Plans to overhaul the 1983 Mental Health Act may not be realised until after the next general election, key mental health groups say.

A Department of Health spokesperson agreed this week that this was 'a pretty accurate assessment'. But the promise of a new act has prompted commentators to warn that battles over the contents of legislation might 'distract us from the real agenda of service implementation'.

Health secretary Frank Dobson set out his intention to change the law in a letter two weeks ago to Professor Graham Thornicroft, who chairs the reference group drawing up a national service framework for mental health.

He said the legal review could cover 'compliance orders and community treatment orders' to form a legal basis for dealing with patients who stopped taking their medication or whose condition deteriorated.

But the DoH spokesperson said it might not be possible to set a schedule until the reference group issued its report.

He also said the review could not begin until experts had carried out a 'scoping study'.

A spokesperson for Mind said: 'It is unlikely that there will be time in this parliament. Certainly there has been no indication that it is a priority.' A similar assessment was made by the National Schizophrenia Fellowship.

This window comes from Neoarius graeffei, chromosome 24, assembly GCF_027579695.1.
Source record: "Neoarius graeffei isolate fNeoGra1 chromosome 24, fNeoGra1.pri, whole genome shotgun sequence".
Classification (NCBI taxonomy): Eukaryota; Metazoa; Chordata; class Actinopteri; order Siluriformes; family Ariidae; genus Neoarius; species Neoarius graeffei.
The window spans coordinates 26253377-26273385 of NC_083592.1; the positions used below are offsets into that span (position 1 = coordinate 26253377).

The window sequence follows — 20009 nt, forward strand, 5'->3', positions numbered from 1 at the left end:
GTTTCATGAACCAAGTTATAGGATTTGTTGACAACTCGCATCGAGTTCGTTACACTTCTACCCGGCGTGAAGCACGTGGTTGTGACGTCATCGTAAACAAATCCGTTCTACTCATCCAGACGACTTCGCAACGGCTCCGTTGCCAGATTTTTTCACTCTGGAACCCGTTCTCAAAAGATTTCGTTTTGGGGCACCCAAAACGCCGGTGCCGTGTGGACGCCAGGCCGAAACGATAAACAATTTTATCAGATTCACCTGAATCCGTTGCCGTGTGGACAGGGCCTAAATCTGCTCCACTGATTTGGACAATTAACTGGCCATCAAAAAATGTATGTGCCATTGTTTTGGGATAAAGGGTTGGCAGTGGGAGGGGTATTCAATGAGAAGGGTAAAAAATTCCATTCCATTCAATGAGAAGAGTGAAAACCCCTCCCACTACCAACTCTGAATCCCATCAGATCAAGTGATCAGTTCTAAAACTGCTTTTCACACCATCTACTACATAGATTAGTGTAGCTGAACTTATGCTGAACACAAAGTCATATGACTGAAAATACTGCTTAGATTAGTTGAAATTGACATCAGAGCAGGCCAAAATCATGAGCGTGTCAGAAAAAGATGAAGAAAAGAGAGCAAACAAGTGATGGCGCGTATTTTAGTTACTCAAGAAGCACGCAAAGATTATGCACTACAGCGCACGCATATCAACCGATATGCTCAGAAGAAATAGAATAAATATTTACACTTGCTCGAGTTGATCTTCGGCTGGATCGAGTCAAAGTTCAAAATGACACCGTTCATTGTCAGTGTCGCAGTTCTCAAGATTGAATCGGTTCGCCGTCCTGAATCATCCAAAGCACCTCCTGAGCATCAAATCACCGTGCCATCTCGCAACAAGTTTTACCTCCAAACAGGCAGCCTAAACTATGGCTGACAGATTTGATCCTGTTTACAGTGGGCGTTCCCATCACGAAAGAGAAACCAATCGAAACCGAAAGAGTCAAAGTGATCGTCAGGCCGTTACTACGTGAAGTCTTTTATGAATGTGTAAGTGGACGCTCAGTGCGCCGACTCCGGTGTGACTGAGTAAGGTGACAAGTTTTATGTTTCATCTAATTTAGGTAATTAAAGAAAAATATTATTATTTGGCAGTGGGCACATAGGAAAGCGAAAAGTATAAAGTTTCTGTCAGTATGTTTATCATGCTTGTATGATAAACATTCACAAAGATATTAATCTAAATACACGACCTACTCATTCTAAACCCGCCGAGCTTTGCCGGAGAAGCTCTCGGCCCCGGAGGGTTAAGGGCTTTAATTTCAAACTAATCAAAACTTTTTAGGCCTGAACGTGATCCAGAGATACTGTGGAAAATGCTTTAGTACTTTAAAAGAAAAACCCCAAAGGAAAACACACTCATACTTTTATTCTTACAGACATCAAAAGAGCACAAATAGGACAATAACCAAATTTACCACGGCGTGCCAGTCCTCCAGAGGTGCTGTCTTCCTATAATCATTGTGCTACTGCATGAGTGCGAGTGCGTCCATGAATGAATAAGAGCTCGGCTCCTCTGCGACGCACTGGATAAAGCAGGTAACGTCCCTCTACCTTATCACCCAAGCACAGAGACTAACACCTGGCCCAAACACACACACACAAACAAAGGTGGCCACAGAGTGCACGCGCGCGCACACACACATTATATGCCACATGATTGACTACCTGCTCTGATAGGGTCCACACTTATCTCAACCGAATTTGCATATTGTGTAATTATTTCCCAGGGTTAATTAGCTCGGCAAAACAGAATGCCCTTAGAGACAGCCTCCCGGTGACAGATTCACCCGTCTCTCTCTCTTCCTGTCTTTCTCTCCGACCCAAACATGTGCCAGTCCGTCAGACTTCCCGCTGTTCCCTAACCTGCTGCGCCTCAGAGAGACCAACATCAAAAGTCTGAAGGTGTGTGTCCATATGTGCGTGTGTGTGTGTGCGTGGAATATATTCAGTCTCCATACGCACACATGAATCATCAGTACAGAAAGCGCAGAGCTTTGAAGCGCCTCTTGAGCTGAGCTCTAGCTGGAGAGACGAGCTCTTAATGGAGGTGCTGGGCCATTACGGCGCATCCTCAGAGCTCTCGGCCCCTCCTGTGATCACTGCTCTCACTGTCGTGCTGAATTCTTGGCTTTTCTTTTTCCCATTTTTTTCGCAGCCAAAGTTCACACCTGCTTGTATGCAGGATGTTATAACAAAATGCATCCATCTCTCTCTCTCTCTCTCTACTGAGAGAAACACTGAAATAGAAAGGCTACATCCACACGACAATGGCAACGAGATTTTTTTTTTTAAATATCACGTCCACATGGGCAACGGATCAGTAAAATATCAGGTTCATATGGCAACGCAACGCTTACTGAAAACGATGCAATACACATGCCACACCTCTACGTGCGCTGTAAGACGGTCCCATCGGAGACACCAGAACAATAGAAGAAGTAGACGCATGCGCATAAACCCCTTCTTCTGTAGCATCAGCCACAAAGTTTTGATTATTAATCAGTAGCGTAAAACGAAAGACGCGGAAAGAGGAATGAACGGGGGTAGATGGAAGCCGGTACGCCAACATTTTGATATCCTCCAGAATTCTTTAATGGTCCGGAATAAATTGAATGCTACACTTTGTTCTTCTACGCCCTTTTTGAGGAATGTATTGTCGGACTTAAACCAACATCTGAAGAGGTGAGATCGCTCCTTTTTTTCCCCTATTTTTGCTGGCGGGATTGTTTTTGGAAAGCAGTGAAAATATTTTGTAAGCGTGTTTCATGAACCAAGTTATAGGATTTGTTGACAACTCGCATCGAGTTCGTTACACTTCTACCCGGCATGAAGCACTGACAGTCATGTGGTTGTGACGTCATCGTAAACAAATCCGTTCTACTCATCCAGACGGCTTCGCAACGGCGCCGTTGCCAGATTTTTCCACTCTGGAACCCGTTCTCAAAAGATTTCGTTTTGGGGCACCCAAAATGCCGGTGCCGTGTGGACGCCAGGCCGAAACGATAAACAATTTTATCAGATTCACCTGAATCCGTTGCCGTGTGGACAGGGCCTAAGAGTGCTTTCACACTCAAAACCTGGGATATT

Mental health groups say the 'root and branch' review promised by Mr Dobson would take at least 18 months, and should be followed by a green paper consultation and a white paper.

This would leave time to insert legislation in the final Queen's speech of the present parliament. But governments often prefer to avoid controversial legislation so near an election.

NSF chief executive Cliff Prior welcomed the idea that legislation may take some time. 'We are pleased attention is being given to getting services right first before trying to fix the law - the law is no substitute for effective services.'

But Matt Muijen, director of the Sainsbury Centre for Mental Health, warned: 'Battles over the Mental Health Act might distract us from the real agenda of service implementation.'

Professor Thornicroft's group has already set up eight specialist sub- groups (see box).

Mr Dobson is due to make a statement to the Commons in October about funding its proposals. A sum of 1bn over five years has been suggested. The group will produce its final report in January for possible publication in March.

Service framework sub-groups

Population-level needs assessment and commissioning.

Mental health promotion, access, referral, transfer, discharge, primary care and definitions of severity.

Initial assessment, early intervention, crisis intervention, accident and emergency and 'place of safety' services.

Longer-term treatment and care in hospital and the community.

Treatment and care outcomes at service-user level (including audit and research).

Monitoring service-level inputs, processes and outcomes, and performance management.

Organisation and management of mental health treatment and care services.

Workforce, education and training.